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Success is subjective. To me, being successful as a junior faculty member means doing meaningful and rigorous work, earning respect from my peers, and meeting milestones toward/beyond tenure, while always putting my family and personal wellness first. Because I’m only a second-year assistant professor, I was exceedingly flattered when Chris Harle asked me to speak on a panel called “How to be Successful in Academia” at this year’s Annual Research Meeting (ARM).  I certainly haven’t achieved a fraction of what my fellow panelists (Ben Sommers, Tim Huerta, and Laura Gottlieb) have. There’s a benefit to my inexperience, though:  I’m in a great position to speak to the “just-starting-out” audience. Here’s a summary of my talk, which incorporated some generous input from Shooshan Danagoulian, David Bradford, Chris Ruhm, and Val Lewis. Please note that these goals match the tenure expectations at my university. Yours may have a different balance.

Goal: Be EXCELLENT in Research 

  1. Develop a cohesive research portfolio/agenda. You want to demonstrate that you are advancing the field in a few distinct subject areas, which requires commitment to and depth in those areas. Think beyond tenure. What do you want your work to do?
  1. Manage your time by setting goals for the year, then work backward to fill in your weekly/monthly calendar. Frequently assess whether your share of time spent on research, teaching, and service equals the expectations from your institution (or the institution to which you aspire!)
  1. Set up a formal or informal network of mentors, with a variety of perspectives represented. What do mentors do? In part, they:

- introduce you at conferences

- read early drafts

- suggest grant mechanisms & journal outlets

- provide guidance on tricky professional situations

4. Cultivate humility. You are very smart - but you don't know everything. Truly hear what others are saying when they provide comments. They are likely strengthening your work & improving your chances of success. There is a fine line between useful confidence & harmful arrogance.

  1. Coauthor strategically and diplomatically. Save time and energy by knowing and capitalizing on your strengths, then partner with people who are strong where you are weak. Have authorship conversations early on. Protect your needs while respecting those of others.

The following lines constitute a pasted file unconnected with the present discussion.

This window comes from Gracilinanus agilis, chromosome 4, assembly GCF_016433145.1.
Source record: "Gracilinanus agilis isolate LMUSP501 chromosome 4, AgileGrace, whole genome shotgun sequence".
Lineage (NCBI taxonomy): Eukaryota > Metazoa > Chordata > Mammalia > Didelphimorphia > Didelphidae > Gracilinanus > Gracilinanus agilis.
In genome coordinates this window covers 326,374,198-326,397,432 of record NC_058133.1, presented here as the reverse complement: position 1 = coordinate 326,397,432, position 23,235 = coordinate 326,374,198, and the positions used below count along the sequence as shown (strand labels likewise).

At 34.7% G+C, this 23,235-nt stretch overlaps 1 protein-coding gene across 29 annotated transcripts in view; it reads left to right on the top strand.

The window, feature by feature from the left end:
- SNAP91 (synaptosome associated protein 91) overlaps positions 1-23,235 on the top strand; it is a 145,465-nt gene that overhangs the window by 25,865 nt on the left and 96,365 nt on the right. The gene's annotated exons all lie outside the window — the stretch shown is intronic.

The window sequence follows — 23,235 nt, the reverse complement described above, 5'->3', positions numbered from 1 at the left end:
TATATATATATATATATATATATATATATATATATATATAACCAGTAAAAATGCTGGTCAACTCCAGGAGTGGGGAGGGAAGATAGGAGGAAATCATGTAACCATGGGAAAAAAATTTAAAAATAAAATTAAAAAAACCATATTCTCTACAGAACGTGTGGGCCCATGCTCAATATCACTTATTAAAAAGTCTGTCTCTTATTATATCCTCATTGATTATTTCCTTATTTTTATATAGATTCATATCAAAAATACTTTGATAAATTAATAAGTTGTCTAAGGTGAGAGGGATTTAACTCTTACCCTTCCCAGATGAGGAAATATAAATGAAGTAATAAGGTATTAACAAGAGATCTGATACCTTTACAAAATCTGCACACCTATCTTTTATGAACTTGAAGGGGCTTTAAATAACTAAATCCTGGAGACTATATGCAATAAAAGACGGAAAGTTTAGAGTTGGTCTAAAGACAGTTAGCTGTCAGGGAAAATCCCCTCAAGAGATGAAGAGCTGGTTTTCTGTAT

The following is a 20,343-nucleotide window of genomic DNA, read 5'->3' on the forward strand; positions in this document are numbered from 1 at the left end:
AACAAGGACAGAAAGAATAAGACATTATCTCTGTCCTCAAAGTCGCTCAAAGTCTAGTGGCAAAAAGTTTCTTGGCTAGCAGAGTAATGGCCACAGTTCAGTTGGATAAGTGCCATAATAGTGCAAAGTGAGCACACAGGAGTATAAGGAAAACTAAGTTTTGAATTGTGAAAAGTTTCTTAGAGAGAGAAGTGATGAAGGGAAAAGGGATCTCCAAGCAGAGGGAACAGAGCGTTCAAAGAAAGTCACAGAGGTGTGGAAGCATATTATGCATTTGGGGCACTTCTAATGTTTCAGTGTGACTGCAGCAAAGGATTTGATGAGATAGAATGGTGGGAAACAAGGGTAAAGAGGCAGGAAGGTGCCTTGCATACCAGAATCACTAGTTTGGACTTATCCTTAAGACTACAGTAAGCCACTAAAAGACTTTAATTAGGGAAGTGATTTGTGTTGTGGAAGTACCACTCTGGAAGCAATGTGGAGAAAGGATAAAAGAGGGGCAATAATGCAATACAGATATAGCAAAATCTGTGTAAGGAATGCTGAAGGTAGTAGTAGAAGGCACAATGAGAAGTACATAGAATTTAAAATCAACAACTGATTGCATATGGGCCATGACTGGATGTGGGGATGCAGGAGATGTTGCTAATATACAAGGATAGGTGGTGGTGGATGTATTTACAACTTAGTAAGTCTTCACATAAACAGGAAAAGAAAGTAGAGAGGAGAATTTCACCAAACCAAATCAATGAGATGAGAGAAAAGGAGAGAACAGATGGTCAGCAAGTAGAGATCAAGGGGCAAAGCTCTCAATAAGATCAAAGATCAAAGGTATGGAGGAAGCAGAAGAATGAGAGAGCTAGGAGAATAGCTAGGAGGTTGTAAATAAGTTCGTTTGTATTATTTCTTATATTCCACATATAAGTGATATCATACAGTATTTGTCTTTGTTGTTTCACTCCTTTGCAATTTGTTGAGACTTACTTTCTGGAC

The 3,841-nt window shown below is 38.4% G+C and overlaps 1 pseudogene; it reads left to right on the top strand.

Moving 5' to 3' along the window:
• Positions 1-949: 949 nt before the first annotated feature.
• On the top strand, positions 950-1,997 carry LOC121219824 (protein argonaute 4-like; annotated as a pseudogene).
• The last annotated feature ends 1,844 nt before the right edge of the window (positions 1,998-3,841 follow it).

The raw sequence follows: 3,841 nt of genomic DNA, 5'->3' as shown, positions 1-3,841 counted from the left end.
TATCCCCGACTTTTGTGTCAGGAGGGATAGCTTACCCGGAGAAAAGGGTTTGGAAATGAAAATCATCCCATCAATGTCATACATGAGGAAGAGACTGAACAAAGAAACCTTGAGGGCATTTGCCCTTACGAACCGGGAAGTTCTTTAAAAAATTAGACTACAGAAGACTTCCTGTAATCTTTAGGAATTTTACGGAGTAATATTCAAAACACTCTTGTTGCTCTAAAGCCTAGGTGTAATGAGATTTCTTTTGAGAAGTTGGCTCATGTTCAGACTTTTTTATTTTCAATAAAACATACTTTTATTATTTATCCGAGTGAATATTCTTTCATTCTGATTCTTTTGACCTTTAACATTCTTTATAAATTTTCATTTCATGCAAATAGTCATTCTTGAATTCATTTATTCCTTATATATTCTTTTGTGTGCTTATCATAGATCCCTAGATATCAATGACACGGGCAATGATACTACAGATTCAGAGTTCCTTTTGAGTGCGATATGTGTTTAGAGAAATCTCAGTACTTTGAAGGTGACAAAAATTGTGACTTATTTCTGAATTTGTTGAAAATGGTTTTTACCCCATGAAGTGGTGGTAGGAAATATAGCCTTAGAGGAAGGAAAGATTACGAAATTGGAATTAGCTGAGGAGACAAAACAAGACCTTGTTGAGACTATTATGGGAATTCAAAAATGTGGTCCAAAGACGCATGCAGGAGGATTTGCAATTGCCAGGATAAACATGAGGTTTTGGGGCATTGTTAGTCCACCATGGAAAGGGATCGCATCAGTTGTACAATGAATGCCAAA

6. On grants:

- Diversify your funding portfolio. Spread your time among in-house funding opportunities (we have these internal awards at WVU), 5 percent contributions to others’ grants, & larger roles.

- Seek opportunities appropriate for your career stage – you will have a better shot at winning them. Examples include dissertation awards for doctoral students and the preference given to early stage investigators for some NIH mechanisms.

- Use the resources available at your institution. For example, my institution has a “Tweak My Aims” program, and R and K award writing clubs. If your institution doesn’t have the resources you need, request them: use your start-up funds to hire a professional grant reviewer, or form a writing club with several colleagues (at your institution or elsewhere).

Goal: Be EXCELLENT at Teaching

  1. When possible, focus on class discussion. Let students know you don't mind if they're wrong, but you do mind if they aren't engaging during class. Respect that engagement looks different for introverts & extroverts and offer opportunities for both.
  1. Manage your time: set one day for teaching responsibilities (prep, grading, and office hours). Let students know when they can expect you to answer emails (e.g. 2x a day & never on weekends). Give them a list of "check first" resources: syllabus, their textbook, Google, the TA.
  1. Make things as easy as possible on yourself & the students. Don't spend hours prescribing every second of a class session - it curtails useful tangents and conversation. Give the students the resources they need to succeed. For example – why ever withhold formulas on an exam?

Goal: Be SATISFACTORY in Service

  1. Choose service as strategically as possible. You likely have a low service requirement, relative to teaching and research. Say yes to opportunities that will help you network (e.g., search committees, speaker series) and magnify your name recognition.

2. Say no to opportunities that will overload you and steal focus from priorities. Here's how:

- "As junior faculty, I'm expected to focus more on XX ..."

- "I'll have more time next semester; does that work with your time frame?"

- "I have a contact who's a better fit for this. Let me connect you."

Miscellaneous Major Lessons:

  1. Develop, broadcast, and lean into your brand (everything from your research topics to what you wear). It'll minimize the mental costs of decision making.
  1. Make things easy on yourself. Ask questions, delegate with diplomacy, and leverage all available resources.
  1. Stay positive. This is the best job in the world. If it's not fun, change your work or your attitude. If you adopt a "win or learn" mindset, you will never lose.

Do you have anything to add? Tweet me your comments at @_Lindsay_Allen. 

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Author, Member

Lindsay Allen, Ph.D., M.A.

Assistant Professor - West Virginia University

Lindsay Allen, PhD, MA is a health economist, health services researcher, and assistant professor in the Healt... Read Bio

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